How about having an outdoor cooking event? Can you create learning possibilities with a few spoons, an open fire, and some raw ingredients? We believe you absolutely can!
approximately 1 hour, but you can extend it to a couple of hours as well.
outside, in an open space, so that there are no possibilities of causing an open fire which can lead to damage; also, it’s good to have a forest around, in order to pick branches for the fireplace.
individual work, teamwork, group presentation, and discussion (groups of 3 people).
1 pot, 1 frying pan, knives, forks, spoons, grater, 3 bowls, 1 cup, 3 eggs, flour, sugar, powdered cocoa, tomato sauce, water, olive oil, salt, pepper, powdered cheese, gas, and stove camping (only in case your participants don’t have the resources to create their own fire), dough roll, lighter, few tables according to the number of your small groups.
supporting low-skilled adults in gaining self-esteem through practical tasks; giving them chances to learn more about their interests and opportunities.
the goal of the activity is to cook a dish by only using the ingredients that are available. Each small group has 5 minutes to discuss and decide, what kind of dish they would like to prepare and what kind of strategy they would like to follow. Only 1 person can cook at a time, the others need to give instructions, without touching the materials. Each person has 10 minutes to cook (one following the other).
since the activity creates a frame through which the participants can experience many different aspects, you can guide the debriefing process in such a way that it serves the purpose of your activity. In case you would like to focus more on communication, you can ask about that, you can also be curious about the freedom each participant got through this task and how they perceived it, you can ask about their leadership skills and in general what kinds of qualities they had to bring into this activity.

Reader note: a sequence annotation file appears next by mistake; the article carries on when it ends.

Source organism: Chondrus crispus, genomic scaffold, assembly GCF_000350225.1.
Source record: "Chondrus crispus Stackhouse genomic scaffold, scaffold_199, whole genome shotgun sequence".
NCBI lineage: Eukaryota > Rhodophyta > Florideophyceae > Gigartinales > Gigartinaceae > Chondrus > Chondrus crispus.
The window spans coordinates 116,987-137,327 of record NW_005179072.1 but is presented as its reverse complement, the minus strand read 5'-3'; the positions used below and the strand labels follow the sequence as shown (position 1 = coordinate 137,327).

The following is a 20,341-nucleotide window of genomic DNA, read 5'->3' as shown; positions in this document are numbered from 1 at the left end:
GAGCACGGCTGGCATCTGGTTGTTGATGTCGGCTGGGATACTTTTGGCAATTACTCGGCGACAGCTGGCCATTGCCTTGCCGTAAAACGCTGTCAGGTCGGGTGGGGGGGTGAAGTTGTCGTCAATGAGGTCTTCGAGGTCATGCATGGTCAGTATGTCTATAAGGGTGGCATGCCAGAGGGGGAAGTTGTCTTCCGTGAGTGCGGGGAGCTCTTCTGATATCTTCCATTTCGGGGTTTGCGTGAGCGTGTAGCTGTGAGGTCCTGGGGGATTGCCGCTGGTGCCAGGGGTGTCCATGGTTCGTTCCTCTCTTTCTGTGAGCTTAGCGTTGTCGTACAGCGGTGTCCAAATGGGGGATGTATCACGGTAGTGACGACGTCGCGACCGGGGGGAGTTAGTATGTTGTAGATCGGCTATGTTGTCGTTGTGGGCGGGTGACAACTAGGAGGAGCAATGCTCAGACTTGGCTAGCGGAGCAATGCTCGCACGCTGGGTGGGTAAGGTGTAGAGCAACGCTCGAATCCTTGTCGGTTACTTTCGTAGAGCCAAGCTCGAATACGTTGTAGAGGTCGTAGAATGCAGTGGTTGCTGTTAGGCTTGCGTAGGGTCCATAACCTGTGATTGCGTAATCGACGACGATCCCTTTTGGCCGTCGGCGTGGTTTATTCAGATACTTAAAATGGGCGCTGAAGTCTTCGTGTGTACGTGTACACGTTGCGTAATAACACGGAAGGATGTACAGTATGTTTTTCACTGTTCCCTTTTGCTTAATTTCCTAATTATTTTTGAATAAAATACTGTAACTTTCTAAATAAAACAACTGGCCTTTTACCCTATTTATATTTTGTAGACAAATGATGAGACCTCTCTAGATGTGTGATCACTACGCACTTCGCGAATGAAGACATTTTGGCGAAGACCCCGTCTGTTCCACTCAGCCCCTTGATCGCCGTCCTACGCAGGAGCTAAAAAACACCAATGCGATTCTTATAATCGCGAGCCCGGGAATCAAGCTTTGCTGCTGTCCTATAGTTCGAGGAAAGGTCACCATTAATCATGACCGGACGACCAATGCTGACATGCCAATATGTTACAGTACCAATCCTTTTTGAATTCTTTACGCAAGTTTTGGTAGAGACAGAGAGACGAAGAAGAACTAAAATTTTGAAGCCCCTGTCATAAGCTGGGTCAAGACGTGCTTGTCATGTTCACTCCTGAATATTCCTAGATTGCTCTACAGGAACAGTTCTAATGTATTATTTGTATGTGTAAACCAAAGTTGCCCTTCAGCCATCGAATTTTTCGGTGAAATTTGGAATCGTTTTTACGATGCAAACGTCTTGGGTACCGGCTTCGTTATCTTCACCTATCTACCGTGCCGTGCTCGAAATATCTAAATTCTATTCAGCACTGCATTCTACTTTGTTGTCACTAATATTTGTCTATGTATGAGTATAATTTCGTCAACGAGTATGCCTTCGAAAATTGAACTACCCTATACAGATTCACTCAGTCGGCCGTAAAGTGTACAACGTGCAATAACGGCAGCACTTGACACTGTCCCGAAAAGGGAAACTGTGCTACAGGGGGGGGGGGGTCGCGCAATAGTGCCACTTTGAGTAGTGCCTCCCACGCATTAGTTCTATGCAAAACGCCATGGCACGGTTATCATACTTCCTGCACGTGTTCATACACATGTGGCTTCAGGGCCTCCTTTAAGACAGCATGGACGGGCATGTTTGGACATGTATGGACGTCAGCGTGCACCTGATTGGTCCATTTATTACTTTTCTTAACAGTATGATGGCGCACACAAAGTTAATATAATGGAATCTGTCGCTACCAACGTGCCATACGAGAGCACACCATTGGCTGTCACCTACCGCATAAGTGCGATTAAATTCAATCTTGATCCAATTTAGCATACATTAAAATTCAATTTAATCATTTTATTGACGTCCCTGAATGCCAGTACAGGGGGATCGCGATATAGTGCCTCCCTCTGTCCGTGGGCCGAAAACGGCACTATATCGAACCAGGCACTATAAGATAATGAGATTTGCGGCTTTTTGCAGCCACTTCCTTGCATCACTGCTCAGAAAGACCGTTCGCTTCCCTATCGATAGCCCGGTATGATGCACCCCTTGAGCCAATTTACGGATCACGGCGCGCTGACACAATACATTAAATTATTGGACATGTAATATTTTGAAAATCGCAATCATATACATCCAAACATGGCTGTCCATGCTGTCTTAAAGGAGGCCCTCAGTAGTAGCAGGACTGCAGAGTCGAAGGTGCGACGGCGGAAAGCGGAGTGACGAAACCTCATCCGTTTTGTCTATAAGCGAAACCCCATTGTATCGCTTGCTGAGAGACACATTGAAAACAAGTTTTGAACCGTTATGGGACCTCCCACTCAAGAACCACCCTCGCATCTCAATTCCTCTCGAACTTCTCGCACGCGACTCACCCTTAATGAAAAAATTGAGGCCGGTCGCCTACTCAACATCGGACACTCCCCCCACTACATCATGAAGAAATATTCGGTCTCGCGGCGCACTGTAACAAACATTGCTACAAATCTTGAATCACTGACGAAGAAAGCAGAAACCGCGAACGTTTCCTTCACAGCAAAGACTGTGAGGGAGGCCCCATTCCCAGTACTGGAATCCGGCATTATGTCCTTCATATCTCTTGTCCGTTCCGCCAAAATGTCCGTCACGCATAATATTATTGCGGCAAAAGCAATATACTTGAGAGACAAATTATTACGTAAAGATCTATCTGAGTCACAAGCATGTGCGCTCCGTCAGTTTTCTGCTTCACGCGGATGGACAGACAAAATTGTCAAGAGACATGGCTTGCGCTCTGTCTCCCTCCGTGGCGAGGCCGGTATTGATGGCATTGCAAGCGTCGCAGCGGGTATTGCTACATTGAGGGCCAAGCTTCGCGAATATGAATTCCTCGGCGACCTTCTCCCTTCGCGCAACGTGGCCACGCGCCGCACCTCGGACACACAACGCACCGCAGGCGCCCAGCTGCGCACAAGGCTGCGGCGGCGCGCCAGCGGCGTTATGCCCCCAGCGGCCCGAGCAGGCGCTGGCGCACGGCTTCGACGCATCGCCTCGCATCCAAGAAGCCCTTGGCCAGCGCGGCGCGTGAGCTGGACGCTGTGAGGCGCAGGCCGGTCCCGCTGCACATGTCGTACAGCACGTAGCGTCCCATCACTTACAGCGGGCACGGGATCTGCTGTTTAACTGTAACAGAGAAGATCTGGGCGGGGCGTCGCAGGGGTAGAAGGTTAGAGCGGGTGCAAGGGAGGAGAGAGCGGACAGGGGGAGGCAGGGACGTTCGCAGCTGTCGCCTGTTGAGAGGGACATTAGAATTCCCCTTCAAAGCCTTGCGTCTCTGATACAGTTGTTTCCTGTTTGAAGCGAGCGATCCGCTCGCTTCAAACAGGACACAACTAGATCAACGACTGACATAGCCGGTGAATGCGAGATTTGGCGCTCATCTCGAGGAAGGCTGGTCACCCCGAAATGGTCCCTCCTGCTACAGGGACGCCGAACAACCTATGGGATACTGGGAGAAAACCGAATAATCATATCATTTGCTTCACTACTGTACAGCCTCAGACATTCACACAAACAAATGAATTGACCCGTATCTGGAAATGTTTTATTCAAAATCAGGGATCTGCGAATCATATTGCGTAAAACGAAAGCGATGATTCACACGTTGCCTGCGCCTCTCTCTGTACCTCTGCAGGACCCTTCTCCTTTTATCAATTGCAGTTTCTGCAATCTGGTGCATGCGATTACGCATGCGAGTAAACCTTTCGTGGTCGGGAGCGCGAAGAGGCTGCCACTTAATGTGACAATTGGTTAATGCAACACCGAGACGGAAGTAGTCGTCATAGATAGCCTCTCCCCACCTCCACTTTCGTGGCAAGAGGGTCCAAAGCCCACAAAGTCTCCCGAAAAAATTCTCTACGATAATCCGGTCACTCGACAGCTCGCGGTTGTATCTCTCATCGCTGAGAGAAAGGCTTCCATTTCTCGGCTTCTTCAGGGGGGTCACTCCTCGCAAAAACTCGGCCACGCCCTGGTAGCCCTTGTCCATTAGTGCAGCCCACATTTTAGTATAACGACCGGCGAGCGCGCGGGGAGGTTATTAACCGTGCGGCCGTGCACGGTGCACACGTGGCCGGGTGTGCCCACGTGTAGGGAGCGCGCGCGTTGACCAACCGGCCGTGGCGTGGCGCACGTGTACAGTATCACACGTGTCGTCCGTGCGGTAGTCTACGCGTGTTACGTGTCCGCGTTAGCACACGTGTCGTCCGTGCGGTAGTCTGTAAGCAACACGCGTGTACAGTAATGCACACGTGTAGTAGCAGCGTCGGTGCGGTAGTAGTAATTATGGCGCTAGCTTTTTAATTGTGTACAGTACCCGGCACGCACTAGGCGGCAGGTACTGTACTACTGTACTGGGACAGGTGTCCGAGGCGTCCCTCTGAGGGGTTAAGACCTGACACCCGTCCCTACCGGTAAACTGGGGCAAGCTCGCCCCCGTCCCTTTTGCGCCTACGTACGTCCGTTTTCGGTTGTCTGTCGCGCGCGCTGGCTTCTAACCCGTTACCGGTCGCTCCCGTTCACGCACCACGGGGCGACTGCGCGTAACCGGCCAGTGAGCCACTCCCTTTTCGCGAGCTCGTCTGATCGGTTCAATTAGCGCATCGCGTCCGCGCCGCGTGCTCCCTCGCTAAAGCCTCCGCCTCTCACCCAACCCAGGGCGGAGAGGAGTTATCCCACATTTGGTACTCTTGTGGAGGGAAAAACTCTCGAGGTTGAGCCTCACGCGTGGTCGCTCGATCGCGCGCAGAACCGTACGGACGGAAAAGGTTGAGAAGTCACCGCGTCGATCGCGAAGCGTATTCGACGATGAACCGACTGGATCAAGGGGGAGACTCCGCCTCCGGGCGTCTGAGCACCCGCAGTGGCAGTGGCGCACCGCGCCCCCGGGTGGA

The positive side of having such a simple activity is that you can have a discussion afterward about many different experiences that your participants had and you are not necessarily tied to one aim or goal. This gives you flexibility and the possibility of making personal interventions, supporting each participant individually depending on where they are standing and in which direction they would like to develop themselves.
you can add other variables, such as giving half of a recipe and asking them to find out what kind of meal it should be, or giving blindfolds to the one who gives instructions. Also, you can create bigger teams and simply ask them to prepare different courses (one group prepares a soup, another one the main dish, another one the desert, etc.), while giving other practical responsibilities for some teams, such as keeping the fire, cleaning the dishes, arranging the tables, etc. This way you can prepare altogether a nice dinner that you can enjoy (maybe even invite people from the local community to cook with your participants or to only enjoy the food) and afterward or on another day you can reflect in many ways on the whole process of creating such an event. Having the possibility to do something simple, to create something with own hands is an extremely effective way of supporting this target group.